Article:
The game was popular in Italy, France, and Scotland in the 16th and 17th centuries, and in England in the 17th cent.
a1566 T. HOBY Trav. (1902) 72 At Chasteubriant the French King shewed my Lord Marquess great plesure and disport, sometime in plaing at tenice,..sometime at the palla malla.

4. Polo. Obs. rare.
1678 J. PHILLIPS tr. J. B. Tavernier Trav. IV. v. 154 Here [i.e. at Ispahan] the men play at Pall-mall [Fr. le jeu de mail] on horseback, the Horse-man being to strike the Ball running at full speed, between the two Goals.
Pell Mell as a verb.
1. trans. To mix up indiscriminately. Obs. rare.
1606 W. BIRNIE Blame of Kirk-buriall xvii. sig. E4, They pel-mell the dead with the liuing all in one kirk. a1649 W. DRUMMOND Wks. (1711) 147 The Game ended, Kings, Queens, Bishops, Knights, Pawns pell-melled are confusedly thrown into the Box.
otherwise it be mingling milling disorderly 1864
a. Chiefly Mil. With reference to combatants: without keeping ranks; hand to hand, man to man; in a mêlée. Also fig. Obs. 1579
1663 S. BUTLER Hudibras I. iii. 201 To come, pell-mell to handiblows.
b. With reference to pursuer and pursued: in such a manner as to be confused with each other; in mingled confusion. Obs.
1677 London Gaz. No. 1181/4 [They] were so closely followed, that our Soldiers entred with them pell-mell into the City
a1641 R. MONTAGU Acts & Monuments (1642) viii. 540 Nor were men and women intermingled pell mell in their Synagogues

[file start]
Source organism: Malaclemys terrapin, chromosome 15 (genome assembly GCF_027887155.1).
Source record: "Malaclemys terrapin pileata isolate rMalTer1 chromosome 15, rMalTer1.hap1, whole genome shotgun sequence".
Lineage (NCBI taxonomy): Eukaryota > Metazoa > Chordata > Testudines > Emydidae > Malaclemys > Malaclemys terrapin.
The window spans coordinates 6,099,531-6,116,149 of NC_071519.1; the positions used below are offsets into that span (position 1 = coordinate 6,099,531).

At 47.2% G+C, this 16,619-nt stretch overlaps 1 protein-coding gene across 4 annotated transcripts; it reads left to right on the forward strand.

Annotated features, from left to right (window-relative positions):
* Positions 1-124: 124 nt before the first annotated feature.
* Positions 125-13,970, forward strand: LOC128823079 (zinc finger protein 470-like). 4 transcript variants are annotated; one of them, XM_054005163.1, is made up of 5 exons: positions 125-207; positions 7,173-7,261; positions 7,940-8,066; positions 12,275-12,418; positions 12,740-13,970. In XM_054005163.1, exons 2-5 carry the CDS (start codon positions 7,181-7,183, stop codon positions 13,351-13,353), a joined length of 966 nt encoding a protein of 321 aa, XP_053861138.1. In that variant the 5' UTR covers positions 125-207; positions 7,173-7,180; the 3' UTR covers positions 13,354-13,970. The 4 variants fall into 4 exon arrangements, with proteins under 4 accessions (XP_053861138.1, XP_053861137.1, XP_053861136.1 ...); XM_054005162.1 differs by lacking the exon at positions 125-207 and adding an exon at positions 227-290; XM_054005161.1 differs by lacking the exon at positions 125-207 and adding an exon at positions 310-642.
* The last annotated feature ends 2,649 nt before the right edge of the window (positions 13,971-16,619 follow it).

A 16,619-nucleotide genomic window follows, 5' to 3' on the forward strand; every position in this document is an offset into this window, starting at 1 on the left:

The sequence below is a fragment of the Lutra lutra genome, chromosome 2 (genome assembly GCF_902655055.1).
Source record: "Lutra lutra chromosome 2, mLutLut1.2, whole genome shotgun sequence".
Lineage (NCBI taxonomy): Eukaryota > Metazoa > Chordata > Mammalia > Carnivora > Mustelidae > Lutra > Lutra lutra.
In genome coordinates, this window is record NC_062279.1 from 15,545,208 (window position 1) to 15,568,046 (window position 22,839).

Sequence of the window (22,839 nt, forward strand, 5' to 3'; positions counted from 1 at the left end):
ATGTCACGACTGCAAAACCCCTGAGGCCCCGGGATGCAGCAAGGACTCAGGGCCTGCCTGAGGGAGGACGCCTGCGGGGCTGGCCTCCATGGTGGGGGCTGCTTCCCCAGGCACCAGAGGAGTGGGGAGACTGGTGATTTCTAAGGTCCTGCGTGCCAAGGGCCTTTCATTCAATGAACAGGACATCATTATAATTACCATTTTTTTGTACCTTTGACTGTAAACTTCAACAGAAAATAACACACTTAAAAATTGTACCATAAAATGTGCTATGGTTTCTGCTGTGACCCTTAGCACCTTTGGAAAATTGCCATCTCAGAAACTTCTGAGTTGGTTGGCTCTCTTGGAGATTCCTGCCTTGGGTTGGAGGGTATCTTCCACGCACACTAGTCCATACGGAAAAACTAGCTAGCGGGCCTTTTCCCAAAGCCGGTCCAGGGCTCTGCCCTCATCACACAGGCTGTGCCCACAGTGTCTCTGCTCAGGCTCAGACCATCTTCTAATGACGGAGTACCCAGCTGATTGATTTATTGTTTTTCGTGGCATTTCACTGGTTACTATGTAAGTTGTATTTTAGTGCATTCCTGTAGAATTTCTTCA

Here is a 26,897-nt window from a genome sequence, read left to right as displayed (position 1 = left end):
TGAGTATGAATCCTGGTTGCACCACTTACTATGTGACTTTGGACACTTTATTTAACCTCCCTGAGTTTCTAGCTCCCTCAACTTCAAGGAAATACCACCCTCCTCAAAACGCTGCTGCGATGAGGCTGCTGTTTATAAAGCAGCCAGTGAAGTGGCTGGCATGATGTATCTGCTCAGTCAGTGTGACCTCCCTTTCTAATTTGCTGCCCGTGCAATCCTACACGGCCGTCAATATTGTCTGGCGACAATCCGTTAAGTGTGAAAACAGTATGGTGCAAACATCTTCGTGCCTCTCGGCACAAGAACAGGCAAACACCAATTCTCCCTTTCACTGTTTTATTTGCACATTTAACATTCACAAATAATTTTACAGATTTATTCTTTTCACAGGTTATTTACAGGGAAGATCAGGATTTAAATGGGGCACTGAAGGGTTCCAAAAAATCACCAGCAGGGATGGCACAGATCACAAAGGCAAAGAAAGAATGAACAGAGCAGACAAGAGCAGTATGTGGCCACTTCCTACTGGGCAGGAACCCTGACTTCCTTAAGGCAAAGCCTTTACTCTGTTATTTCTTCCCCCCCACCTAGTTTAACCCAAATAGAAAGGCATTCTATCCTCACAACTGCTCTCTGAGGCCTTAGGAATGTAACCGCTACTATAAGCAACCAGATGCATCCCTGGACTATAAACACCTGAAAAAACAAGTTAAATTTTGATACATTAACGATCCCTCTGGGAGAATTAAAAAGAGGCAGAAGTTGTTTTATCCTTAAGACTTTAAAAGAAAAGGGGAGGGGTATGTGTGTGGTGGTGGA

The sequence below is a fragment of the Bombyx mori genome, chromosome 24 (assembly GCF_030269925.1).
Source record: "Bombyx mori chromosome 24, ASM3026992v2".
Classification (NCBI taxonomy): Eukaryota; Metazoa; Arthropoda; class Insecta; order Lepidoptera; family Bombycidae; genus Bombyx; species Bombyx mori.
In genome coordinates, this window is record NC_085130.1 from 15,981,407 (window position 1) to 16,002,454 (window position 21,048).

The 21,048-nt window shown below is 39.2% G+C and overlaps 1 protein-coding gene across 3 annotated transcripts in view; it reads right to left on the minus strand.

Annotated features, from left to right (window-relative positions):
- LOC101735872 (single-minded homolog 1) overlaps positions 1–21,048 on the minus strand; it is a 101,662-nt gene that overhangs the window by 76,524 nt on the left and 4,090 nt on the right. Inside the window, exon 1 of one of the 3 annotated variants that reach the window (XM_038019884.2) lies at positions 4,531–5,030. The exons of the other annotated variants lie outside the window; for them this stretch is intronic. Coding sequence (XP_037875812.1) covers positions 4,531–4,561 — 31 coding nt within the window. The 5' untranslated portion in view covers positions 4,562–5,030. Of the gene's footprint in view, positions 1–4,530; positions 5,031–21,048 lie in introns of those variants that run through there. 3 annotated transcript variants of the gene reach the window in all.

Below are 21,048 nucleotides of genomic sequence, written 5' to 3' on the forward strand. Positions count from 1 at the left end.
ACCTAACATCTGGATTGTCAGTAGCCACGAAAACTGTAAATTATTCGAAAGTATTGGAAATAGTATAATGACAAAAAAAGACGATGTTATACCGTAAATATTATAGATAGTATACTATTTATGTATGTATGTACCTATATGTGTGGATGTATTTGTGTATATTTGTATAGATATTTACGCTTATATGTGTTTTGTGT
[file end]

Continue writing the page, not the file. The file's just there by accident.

Second Reading

Bill  •  Link

Pall Mall, a spacious street extending from the foot of St. James's Street to the foot of the Haymarket, and so called from a game of that name, somewhat similar to croquet, introduced into England in the reign of Charles I., perhaps earlier. King James I., in his Basilicon Doron, recommends it as a game that Prince Henry should use. The name (Italian palamaglio, French paille motile), is given to avenues and walks in other countries, as at Utrecht in Holland. The Malls at Blois, Tours, and Lyons are mentioned by Evelyn in his Memoirs, under the year 1644.

A paille-mall is a wooden hammer set to the end of a long staffe to strike a boule with, at which game noblemen and gentlemen in France doe play much.—The French Garden for English Ladies, 8vo, 1621.

---London, Past and Present. H.B. Wheatley, 1891.

Bill  •  Link

PELL-MELL [pele-mele, F. of peles, Locks of Wooll, and meles, mingled together] confusedly, without Order.
PELL-MELL [pellere malleo, to drive with a mallet] the place for exercising this Game in St. James's Park, and also a Street near it. See PALLE MAILLE.
PALLE MAILLE, a Game where a round Bowl is with a Mallet struck through a high Arch of Iron standing at either End of an Alley. See PELL-MELL.
---An universal etymological English dictionary. N. Bailey, 1759.

Bill  •  Link

[An extract]

Here a well-polish'd Mall give us the joy
To see our Prince his matchless force employ;
His manly posture and his graceful mien,
Vigour and youth, in all his motions seen;
His shape so lovely, and his limbs so strong,
Confirm our hopes we shall obey him long.
No sooner has he touch'd the flying ball,
But 'tis already more than half the Mall;

---Edmund Waller, 1661

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Chart showing the number of references in each month of the diary’s entries.






  • Jul